Fashion is an omnipresent feature of human lives. It is not just about dressing up in trendy dresses and shoes but also extends to the way we live, eat, relax and work. It is a multi-billion dollar industry that employs millions worldwide and is ever changing. It is a topic of discussion and analysis in both popular media as well as academic circles. Various articles, books and research have been done on the subject. It is not easy to define fashion as it can mean different things to different people. For some it might mean following latest trends while for others it might simply be about what makes them feel comfortable and confident. It can also be a way of expressing oneself and can have political implications as well.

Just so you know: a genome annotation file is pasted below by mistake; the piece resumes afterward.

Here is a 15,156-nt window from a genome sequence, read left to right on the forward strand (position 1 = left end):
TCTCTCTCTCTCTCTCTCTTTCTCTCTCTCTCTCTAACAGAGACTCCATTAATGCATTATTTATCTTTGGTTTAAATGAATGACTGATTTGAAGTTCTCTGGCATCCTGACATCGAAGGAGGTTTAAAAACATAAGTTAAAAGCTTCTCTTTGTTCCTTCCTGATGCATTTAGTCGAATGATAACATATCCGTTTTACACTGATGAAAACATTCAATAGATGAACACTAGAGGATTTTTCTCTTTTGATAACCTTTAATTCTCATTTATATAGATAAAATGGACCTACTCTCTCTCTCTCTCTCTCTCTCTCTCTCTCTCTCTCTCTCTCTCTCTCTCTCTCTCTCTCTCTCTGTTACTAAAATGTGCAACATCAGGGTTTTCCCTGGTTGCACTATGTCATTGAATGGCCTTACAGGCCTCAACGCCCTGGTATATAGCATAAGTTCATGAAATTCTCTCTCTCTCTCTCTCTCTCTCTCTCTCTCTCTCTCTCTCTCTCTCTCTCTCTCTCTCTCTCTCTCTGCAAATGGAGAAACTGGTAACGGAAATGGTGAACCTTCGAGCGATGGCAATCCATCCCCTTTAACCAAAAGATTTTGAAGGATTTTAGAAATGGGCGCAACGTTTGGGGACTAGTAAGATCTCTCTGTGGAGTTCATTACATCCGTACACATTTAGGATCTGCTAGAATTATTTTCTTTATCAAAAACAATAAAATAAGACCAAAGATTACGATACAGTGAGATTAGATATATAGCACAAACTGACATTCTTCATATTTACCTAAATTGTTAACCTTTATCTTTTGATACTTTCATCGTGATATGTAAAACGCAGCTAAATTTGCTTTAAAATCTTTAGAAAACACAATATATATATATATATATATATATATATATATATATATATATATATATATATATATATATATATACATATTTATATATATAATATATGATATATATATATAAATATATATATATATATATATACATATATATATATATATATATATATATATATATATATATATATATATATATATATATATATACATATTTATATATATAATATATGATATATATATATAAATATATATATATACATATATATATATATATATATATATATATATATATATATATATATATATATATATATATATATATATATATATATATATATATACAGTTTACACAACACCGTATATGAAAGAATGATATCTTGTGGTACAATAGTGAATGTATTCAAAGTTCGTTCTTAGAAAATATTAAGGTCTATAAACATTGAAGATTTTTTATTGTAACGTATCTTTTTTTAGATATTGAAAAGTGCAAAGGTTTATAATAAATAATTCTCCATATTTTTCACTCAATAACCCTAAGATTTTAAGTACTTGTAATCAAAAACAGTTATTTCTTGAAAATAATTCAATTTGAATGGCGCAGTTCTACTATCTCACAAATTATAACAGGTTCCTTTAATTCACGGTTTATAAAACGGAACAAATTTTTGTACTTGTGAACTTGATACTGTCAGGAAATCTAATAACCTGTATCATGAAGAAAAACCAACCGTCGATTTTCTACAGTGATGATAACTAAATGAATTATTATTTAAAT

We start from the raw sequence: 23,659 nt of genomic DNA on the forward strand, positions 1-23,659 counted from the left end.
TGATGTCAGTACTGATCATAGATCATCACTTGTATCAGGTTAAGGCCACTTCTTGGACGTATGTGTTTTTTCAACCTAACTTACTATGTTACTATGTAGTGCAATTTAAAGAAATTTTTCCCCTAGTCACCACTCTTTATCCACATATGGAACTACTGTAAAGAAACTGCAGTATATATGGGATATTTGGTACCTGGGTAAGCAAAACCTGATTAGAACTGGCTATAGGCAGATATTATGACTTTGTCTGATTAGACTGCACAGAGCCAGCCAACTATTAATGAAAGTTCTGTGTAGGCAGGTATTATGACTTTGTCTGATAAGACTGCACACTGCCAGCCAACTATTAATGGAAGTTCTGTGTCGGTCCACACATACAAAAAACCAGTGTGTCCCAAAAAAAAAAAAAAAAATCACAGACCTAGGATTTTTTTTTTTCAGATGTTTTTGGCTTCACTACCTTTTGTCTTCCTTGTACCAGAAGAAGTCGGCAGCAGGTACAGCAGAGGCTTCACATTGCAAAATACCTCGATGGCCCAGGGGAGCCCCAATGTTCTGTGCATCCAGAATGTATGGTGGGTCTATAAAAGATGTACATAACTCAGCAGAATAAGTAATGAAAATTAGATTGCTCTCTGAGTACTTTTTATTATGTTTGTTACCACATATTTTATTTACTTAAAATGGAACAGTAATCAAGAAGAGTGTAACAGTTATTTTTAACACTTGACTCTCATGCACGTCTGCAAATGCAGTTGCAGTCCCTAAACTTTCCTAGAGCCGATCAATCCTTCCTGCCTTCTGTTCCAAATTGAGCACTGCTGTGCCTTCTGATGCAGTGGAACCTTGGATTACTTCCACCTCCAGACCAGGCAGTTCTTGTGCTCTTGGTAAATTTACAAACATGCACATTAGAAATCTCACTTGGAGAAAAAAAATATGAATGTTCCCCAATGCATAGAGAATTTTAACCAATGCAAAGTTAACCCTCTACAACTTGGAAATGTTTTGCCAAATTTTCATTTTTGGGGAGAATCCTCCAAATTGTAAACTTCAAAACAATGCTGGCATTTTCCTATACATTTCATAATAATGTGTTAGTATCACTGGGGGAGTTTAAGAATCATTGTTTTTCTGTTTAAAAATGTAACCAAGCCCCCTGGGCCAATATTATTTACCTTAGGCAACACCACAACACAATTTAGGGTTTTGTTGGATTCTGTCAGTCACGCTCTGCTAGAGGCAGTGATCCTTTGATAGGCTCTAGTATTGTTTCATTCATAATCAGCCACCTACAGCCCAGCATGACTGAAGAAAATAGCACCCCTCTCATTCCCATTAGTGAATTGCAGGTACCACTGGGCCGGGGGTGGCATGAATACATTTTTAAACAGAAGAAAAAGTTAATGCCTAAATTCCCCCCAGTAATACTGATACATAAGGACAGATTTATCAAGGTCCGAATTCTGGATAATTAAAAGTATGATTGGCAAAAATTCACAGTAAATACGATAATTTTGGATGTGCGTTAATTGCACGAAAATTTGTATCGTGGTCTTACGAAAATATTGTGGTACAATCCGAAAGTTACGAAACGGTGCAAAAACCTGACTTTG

The term fashion has its roots in the middle ages when clothes were made to order by dressmakers and tailors for wealthy individuals. In the late 19th century, new sewing machines and textiles allowed clothing to be mass-produced and sold in shops. This marked the beginning of the modern fashion industry.
Changing fashions often reflect the economy, technology and cultural values of a society. The fads of the 1920s flappers, the baggy pants of hip-hop and the bare midriffs of 90210 are examples of such changes. Fashion can also be seen in the designs of furniture, cars and even buildings.
In a more complex way, fashion can be seen as a reflection of the current social system which privileges financial and symbolic capital over natural or human capital. This is reflected in the reductive and glamourised ways that the fashion industry promotes its products. It is also reflected in the way fashion is discussed and analysed in both popular and academic circles – in other words looking into the wrapper.